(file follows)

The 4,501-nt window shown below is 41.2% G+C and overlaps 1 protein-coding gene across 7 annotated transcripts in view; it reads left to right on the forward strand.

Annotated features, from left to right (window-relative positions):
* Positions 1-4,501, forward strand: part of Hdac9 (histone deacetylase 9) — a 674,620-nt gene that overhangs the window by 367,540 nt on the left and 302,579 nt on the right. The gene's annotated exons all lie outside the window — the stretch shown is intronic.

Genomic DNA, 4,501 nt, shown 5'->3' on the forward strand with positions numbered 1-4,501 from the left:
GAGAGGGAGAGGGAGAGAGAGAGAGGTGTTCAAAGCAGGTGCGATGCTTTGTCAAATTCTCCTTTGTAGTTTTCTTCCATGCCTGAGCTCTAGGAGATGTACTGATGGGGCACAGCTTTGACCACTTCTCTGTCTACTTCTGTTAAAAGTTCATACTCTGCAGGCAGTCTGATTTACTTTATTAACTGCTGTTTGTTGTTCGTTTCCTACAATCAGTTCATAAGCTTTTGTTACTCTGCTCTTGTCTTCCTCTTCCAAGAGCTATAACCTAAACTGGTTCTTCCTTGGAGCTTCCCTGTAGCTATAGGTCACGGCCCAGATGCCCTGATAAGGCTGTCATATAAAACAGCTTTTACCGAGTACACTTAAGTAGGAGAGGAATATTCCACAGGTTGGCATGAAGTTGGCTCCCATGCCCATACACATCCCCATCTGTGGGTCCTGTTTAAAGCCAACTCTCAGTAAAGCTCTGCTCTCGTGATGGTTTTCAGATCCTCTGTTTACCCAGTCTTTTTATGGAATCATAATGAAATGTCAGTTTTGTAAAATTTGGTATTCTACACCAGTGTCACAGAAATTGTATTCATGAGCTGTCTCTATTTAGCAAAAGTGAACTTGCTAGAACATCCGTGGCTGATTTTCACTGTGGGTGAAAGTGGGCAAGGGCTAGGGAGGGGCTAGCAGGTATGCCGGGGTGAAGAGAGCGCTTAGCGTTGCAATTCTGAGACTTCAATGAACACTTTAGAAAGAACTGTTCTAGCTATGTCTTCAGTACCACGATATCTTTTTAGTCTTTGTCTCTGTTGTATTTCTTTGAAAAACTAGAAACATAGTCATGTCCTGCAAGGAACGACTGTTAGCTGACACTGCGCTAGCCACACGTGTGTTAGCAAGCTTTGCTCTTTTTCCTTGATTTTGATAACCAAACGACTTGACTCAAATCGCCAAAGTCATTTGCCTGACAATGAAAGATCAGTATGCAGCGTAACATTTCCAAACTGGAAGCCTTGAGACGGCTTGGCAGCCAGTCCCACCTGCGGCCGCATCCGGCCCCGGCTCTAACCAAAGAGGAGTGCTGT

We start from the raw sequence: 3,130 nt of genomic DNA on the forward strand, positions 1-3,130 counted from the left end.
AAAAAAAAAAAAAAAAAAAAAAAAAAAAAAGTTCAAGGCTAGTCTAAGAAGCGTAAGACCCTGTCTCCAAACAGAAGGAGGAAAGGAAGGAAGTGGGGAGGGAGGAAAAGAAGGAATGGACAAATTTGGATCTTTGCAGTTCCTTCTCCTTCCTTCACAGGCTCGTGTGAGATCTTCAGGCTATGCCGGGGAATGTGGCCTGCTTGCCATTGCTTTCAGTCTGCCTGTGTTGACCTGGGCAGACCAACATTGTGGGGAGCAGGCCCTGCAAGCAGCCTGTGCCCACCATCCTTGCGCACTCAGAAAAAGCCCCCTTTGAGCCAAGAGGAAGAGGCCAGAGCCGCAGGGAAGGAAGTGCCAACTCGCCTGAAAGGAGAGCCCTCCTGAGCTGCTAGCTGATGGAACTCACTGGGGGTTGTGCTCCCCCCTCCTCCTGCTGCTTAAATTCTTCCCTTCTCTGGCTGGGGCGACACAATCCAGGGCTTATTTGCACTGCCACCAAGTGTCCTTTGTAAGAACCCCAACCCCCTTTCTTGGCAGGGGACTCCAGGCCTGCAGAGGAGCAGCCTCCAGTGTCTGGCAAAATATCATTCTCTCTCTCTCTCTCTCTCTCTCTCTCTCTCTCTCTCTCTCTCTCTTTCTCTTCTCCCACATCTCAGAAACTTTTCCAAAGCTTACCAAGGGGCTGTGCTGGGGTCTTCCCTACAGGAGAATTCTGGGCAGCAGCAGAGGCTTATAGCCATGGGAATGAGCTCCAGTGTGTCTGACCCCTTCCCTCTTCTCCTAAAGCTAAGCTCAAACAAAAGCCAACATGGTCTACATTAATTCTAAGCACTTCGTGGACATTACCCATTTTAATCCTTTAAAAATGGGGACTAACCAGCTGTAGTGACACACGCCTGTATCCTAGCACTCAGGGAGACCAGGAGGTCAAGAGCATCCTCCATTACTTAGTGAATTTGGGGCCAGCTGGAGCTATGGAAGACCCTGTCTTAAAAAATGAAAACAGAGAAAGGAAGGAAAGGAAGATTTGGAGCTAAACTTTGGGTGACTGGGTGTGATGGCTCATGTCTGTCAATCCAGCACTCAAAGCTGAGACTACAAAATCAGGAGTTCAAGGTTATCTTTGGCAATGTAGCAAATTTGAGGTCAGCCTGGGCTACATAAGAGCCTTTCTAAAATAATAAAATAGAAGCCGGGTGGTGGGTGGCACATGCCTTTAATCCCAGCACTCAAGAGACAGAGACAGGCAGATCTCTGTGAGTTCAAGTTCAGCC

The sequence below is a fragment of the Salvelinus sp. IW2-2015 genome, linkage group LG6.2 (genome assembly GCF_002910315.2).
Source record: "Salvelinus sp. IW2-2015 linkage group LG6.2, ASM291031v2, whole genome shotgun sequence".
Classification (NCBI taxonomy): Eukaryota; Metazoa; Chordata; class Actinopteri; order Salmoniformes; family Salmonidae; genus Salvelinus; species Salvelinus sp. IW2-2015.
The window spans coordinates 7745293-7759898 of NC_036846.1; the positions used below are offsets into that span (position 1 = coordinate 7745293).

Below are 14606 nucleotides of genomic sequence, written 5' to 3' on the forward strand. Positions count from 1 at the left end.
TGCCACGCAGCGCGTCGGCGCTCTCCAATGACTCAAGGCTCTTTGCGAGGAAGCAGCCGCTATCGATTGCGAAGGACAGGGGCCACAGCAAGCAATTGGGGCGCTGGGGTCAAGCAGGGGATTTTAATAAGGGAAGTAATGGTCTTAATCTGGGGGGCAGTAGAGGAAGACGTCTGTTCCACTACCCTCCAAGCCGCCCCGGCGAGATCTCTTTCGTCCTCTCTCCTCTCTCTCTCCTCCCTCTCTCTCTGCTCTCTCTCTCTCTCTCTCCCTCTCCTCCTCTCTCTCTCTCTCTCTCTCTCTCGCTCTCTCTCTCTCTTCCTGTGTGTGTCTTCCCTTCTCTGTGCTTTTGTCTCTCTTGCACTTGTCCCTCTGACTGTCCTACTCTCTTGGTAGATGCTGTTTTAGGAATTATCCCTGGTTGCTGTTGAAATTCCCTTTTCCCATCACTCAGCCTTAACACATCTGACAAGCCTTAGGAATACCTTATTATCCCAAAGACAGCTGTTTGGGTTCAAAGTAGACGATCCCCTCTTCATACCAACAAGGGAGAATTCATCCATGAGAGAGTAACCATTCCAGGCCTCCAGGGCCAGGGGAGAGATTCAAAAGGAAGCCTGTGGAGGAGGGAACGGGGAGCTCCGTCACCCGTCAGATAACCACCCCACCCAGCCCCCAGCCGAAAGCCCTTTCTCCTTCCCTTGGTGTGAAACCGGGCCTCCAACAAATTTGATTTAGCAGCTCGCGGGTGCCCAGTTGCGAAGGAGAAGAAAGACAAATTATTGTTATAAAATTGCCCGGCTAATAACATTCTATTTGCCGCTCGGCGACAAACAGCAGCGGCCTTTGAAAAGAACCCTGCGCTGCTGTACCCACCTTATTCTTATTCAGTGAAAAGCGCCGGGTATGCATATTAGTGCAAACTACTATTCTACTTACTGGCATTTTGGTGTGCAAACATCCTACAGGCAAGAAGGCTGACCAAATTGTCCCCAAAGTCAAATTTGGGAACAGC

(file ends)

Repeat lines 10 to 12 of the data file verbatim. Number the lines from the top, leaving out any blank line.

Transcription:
Classification (NCBI taxonomy): Eukaryota; Metazoa; Chordata; class Actinopteri; order Salmoniformes; family Salmonidae; genus Salvelinus; species Salvelinus sp. IW2-2015.
The window spans coordinates 7745293-7759898 of NC_036846.1; the positions used below are offsets into that span (position 1 = coordinate 7745293).

Below are 14606 nucleotides of genomic sequence, written 5' to 3' on the forward strand. Positions count from 1 at the left end.